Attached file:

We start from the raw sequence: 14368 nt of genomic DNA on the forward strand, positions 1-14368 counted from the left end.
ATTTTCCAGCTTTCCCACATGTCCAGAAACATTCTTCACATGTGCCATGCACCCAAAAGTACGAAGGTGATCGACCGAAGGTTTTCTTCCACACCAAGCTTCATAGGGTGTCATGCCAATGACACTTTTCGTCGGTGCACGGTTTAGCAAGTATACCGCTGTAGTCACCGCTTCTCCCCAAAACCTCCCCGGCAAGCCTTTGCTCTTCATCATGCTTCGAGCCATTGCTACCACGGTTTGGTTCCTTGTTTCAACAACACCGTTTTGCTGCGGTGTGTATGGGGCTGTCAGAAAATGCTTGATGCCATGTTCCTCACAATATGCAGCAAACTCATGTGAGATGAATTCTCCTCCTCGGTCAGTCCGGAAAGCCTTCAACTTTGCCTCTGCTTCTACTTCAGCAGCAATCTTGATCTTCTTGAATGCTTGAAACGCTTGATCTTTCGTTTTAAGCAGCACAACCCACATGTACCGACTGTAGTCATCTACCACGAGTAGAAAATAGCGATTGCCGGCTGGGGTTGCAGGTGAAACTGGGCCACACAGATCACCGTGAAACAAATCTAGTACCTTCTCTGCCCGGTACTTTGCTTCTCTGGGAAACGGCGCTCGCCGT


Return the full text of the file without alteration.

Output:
We start from the raw sequence: 14368 nt of genomic DNA on the forward strand, positions 1-14368 counted from the left end.
ATTTTCCAGCTTTCCCACATGTCCAGAAACATTCTTCACATGTGCCATGCACCCAAAAGTACGAAGGTGATCGACCGAAGGTTTTCTTCCACACCAAGCTTCATAGGGTGTCATGCCAATGACACTTTTCGTCGGTGCACGGTTTAGCAAGTATACCGCTGTAGTCACCGCTTCTCCCCAAAACCTCCCCGGCAAGCCTTTGCTCTTCATCATGCTTCGAGCCATTGCTACCACGGTTTGGTTCCTTGTTTCAACAACACCGTTTTGCTGCGGTGTGTATGGGGCTGTCAGAAAATGCTTGATGCCATGTTCCTCACAATATGCAGCAAACTCATGTGAGATGAATTCTCCTCCTCGGTCAGTCCGGAAAGCCTTCAACTTTGCCTCTGCTTCTACTTCAGCAGCAATCTTGATCTTCTTGAATGCTTGAAACGCTTGATCTTTCGTTTTAAGCAGCACAACCCACATGTACCGACTGTAGTCATCTACCACGAGTAGAAAATAGCGATTGCCGGCTGGGGTTGCAGGTGAAACTGGGCCACACAGATCACCGTGAAACAAATCTAGTACCTTCTCTGCCCGGTACTTTGCTTCTCTGGGAAACGGCGCTCGCCGT